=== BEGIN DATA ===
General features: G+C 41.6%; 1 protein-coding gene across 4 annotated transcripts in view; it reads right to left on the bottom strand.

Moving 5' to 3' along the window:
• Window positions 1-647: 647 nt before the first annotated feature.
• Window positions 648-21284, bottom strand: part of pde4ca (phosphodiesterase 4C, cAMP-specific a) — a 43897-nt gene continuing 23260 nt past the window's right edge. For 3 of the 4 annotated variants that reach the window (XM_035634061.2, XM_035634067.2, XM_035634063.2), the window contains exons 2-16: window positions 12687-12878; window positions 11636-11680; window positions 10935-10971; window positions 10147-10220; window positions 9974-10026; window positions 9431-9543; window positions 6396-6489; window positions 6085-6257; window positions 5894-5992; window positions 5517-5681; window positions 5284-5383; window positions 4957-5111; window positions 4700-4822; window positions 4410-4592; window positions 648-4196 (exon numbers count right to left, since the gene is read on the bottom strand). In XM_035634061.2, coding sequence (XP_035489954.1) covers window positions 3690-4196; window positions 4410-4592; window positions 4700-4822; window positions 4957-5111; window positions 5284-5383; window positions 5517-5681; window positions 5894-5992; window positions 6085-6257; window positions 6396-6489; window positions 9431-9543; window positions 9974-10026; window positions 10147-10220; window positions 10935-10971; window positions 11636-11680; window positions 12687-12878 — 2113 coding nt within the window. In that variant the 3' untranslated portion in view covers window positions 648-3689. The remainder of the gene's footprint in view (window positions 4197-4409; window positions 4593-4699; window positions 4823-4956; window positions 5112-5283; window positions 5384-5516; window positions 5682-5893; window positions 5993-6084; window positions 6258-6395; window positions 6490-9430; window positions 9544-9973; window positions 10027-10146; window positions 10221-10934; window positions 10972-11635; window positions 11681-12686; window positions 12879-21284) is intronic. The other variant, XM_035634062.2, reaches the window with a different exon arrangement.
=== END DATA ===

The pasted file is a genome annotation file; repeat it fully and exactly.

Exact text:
General features: G+C 41.6%; 1 protein-coding gene across 4 annotated transcripts in view; it reads right to left on the bottom strand.

Moving 5' to 3' along the window:
• Window positions 1-647: 647 nt before the first annotated feature.
• Window positions 648-21284, bottom strand: part of pde4ca (phosphodiesterase 4C, cAMP-specific a) — a 43897-nt gene continuing 23260 nt past the window's right edge. For 3 of the 4 annotated variants that reach the window (XM_035634061.2, XM_035634067.2, XM_035634063.2), the window contains exons 2-16: window positions 12687-12878; window positions 11636-11680; window positions 10935-10971; window positions 10147-10220; window positions 9974-10026; window positions 9431-9543; window positions 6396-6489; window positions 6085-6257; window positions 5894-5992; window positions 5517-5681; window positions 5284-5383; window positions 4957-5111; window positions 4700-4822; window positions 4410-4592; window positions 648-4196 (exon numbers count right to left, since the gene is read on the bottom strand). In XM_035634061.2, coding sequence (XP_035489954.1) covers window positions 3690-4196; window positions 4410-4592; window positions 4700-4822; window positions 4957-5111; window positions 5284-5383; window positions 5517-5681; window positions 5894-5992; window positions 6085-6257; window positions 6396-6489; window positions 9431-9543; window positions 9974-10026; window positions 10147-10220; window positions 10935-10971; window positions 11636-11680; window positions 12687-12878 — 2113 coding nt within the window. In that variant the 3' untranslated portion in view covers window positions 648-3689. The remainder of the gene's footprint in view (window positions 4197-4409; window positions 4593-4699; window positions 4823-4956; window positions 5112-5283; window positions 5384-5516; window positions 5682-5893; window positions 5993-6084; window positions 6258-6395; window positions 6490-9430; window positions 9544-9973; window positions 10027-10146; window positions 10221-10934; window positions 10972-11635; window positions 11681-12686; window positions 12879-21284) is intronic. The other variant, XM_035634062.2, reaches the window with a different exon arrangement.